One thing I dislike “tinkerers” and inept shoddy craftsmen that just ‘slap it together’ in one day and don’t think that their ‘work’ could cause potential damage and harm to the next home owner that moves in. And there’s nothing funny about a haunted shower head popping off and striking you at random when you least expect it either. Although my shower head is new and installed properly, It will spray water in that one weak corner and it just pools and collects. I always mop up the excess water every time, but know my doing so is likely all for naught. My bath tub will still rust and fall apart. Another thing I hate: druggies thinking they could do all the work themselves and the landlord approving of it! At least druggies lived in the tiny money pit years ago before I came along… that’s a nightmare and a possible reality TV show idea, yikes!

    Loved your post Chatsworth Lady, 🙂 especially about tree poop too. I was nailed coming home one evening on foot… gross.

    • May 21, 2015 at 7:26 pm

      I’ve always wondered whether the true meaning of the acronym DIY isn’t actually Disaster In (future) Years! LOL Not always, of course … there are actually people who do know what they’re about … but in my experience every corner-cutting job by the previous owners end up having to be redone sooner rather than later. Not that I haven’t seen some really shoddy work done by the so-called professionals too!

      • May 23, 2015 at 1:27 am

        Love it! 🙂 I I will have to write that down. I hear you on that. However, mine are usually dealt with at the verge of collapse simply because the problem was ignored by the previous renters (or they tried to do it themselves in most cases).

  2. May 22, 2015 at 7:21 am

    I would say definitely haunted, or the inch worms ganging up on you?

  3. May 22, 2015 at 11:45 am

    I understand your irritation, but please don’t harm that oak! As you stated, they are excellent for birds and bugs. I do envy the flexibility of those inchworms. Do you think they practice yoga?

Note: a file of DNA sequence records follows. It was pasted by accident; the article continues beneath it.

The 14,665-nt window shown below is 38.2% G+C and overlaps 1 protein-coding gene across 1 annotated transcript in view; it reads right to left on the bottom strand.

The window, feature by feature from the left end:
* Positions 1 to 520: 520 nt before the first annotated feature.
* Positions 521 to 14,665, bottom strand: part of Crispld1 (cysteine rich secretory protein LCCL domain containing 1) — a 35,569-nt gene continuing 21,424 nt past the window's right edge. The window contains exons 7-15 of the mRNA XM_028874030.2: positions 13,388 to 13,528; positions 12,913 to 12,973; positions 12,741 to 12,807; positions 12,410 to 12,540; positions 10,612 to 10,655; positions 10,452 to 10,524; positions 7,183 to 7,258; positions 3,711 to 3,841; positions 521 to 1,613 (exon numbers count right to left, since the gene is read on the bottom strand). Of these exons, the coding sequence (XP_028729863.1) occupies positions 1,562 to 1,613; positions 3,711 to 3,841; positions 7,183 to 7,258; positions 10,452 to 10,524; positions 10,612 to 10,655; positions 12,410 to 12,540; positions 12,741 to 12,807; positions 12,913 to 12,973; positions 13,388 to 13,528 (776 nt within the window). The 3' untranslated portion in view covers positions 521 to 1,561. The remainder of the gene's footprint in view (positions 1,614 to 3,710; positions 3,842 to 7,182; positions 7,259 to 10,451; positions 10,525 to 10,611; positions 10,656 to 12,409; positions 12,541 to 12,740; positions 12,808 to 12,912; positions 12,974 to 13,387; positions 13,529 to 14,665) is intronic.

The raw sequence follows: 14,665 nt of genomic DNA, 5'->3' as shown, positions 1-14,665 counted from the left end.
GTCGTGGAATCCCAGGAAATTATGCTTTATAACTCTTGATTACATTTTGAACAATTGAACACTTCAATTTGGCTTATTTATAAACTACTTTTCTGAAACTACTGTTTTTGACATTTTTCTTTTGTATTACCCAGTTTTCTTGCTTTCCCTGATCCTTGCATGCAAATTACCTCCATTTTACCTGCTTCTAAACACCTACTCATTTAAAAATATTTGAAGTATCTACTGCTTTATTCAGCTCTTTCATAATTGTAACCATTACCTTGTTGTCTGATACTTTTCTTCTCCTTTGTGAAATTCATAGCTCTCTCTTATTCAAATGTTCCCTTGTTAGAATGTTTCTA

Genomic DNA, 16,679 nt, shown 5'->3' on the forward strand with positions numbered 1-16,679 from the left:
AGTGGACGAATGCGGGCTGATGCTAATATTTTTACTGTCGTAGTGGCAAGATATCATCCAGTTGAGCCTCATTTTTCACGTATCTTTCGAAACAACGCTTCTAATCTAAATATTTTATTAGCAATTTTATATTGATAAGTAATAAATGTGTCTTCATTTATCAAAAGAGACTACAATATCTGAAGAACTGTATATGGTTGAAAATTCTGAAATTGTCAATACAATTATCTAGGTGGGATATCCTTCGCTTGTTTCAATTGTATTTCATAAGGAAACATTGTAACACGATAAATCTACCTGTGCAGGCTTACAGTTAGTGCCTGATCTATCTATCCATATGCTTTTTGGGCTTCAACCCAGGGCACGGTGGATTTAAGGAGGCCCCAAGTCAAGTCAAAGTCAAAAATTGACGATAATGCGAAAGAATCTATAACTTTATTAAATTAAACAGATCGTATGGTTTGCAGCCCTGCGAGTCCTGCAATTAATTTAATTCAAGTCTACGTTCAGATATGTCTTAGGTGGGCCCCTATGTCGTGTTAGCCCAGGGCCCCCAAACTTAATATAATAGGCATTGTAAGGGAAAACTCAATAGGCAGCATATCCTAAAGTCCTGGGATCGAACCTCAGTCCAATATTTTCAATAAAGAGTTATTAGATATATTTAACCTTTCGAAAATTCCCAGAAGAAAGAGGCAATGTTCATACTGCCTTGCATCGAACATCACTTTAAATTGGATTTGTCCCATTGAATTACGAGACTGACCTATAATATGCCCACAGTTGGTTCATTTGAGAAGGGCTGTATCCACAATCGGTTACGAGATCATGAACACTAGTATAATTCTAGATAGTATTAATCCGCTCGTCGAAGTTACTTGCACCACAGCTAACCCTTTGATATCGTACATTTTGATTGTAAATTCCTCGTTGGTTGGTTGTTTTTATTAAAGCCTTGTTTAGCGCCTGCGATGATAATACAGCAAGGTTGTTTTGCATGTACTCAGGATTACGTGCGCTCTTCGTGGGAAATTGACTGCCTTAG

• May 22, 2015 at 1:27 pm

      Oh, I can’t afford to remove any additional trees; when I bought the house I had to have 4 oaks cut down and I was lucky to get that job done for only $2000. One of the oaks was half dead and would have taken down all the utility (electric/phone/cable) lines running from street pole to house along with it; the other three were literally right next to the house and I could not obtain homeowners insurance if I hadn’t removed them. Ever since Hurricanes Katrina and Sandy the insurance companies have become very stringent in their requirements for issuing new-customer policies and the presence of big trees close to a house is now a problem.

      Even with those four oaks gone, there are still EIGHT huge ones still on the property — this is only a half acre! — plus five on my neighbor’s side of the shared property line.The house across the street has five oaks along the street side and several more in the back.

      My “never have again” comment was directed toward my next house purchase, meaning that I would not buy a house that had oaks already on it (or had more than what I could afford to remove, which at this point would probably be just one, LOL) or in a neighborhood like this one that has oaks everywhere.

  4. May 23, 2015 at 10:49 pm

    I feel bad for finding this post so entertaining. I’ll apologize for laughing at your showerhead, but half the laugh is a memory of a shower head which used to do the same thing. It would wait until you turned the water on and was still cold, then it would drop down and make sure to give you a nice chillingly cold dose of face-spray on the way down.
    … and my brother actually did stuff a pillow with oak droppings. Said it was like sleeping outdoors.
    Oh stupid youth.

    • May 24, 2015 at 10:02 am

      Sounds like a service niche might exist for Ghostbusters Plumbing, Inc.! 😉

      Any time your brother wants to replace the stuffing in his upholstered furniture cushions with oak droppings, just send him on over here LOL

  5. May 25, 2015 at 5:56 am

    Such travails you have to endure – but your writing is witty, and fun. Good luck with these problems.